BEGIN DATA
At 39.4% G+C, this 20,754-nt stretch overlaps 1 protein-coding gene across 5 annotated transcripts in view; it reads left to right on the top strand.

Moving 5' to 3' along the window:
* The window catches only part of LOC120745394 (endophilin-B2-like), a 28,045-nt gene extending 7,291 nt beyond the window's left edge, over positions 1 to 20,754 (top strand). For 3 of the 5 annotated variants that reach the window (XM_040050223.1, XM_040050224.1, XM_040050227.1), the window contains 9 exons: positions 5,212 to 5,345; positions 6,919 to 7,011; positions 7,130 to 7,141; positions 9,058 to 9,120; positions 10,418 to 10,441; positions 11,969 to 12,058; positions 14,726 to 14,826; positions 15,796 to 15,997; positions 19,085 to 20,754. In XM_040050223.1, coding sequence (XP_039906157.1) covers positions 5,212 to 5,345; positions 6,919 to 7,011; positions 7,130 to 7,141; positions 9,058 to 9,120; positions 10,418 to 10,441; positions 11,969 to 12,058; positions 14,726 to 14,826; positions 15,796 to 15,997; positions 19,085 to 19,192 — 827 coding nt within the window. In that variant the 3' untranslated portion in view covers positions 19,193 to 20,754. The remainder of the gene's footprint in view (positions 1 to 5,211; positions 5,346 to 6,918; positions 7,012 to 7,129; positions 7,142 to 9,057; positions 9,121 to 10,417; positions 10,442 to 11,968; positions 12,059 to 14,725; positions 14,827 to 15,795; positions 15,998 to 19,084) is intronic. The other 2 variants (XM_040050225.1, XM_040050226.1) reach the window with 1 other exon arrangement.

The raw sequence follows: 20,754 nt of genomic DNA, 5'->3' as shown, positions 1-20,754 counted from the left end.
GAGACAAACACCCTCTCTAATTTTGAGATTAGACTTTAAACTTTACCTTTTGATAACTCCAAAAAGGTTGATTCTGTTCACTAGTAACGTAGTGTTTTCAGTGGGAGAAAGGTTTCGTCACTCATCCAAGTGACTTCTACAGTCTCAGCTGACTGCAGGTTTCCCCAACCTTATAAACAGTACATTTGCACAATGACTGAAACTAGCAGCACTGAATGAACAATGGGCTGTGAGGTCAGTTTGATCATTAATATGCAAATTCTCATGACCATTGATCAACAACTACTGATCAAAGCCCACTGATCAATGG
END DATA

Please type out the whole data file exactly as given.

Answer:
At 39.4% G+C, this 20,754-nt stretch overlaps 1 protein-coding gene across 5 annotated transcripts in view; it reads left to right on the top strand.

Moving 5' to 3' along the window:
* The window catches only part of LOC120745394 (endophilin-B2-like), a 28,045-nt gene extending 7,291 nt beyond the window's left edge, over positions 1 to 20,754 (top strand). For 3 of the 5 annotated variants that reach the window (XM_040050223.1, XM_040050224.1, XM_040050227.1), the window contains 9 exons: positions 5,212 to 5,345; positions 6,919 to 7,011; positions 7,130 to 7,141; positions 9,058 to 9,120; positions 10,418 to 10,441; positions 11,969 to 12,058; positions 14,726 to 14,826; positions 15,796 to 15,997; positions 19,085 to 20,754. In XM_040050223.1, coding sequence (XP_039906157.1) covers positions 5,212 to 5,345; positions 6,919 to 7,011; positions 7,130 to 7,141; positions 9,058 to 9,120; positions 10,418 to 10,441; positions 11,969 to 12,058; positions 14,726 to 14,826; positions 15,796 to 15,997; positions 19,085 to 19,192 — 827 coding nt within the window. In that variant the 3' untranslated portion in view covers positions 19,193 to 20,754. The remainder of the gene's footprint in view (positions 1 to 5,211; positions 5,346 to 6,918; positions 7,012 to 7,129; positions 7,142 to 9,057; positions 9,121 to 10,417; positions 10,442 to 11,968; positions 12,059 to 14,725; positions 14,827 to 15,795; positions 15,998 to 19,084) is intronic. The other 2 variants (XM_040050225.1, XM_040050226.1) reach the window with 1 other exon arrangement.

The raw sequence follows: 20,754 nt of genomic DNA, 5'->3' as shown, positions 1-20,754 counted from the left end.
GAGACAAACACCCTCTCTAATTTTGAGATTAGACTTTAAACTTTACCTTTTGATAACTCCAAAAAGGTTGATTCTGTTCACTAGTAACGTAGTGTTTTCAGTGGGAGAAAGGTTTCGTCACTCATCCAAGTGACTTCTACAGTCTCAGCTGACTGCAGGTTTCCCCAACCTTATAAACAGTACATTTGCACAATGACTGAAACTAGCAGCACTGAATGAACAATGGGCTGTGAGGTCAGTTTGATCATTAATATGCAAATTCTCATGACCATTGATCAACAACTACTGATCAAAGCCCACTGATCAATGG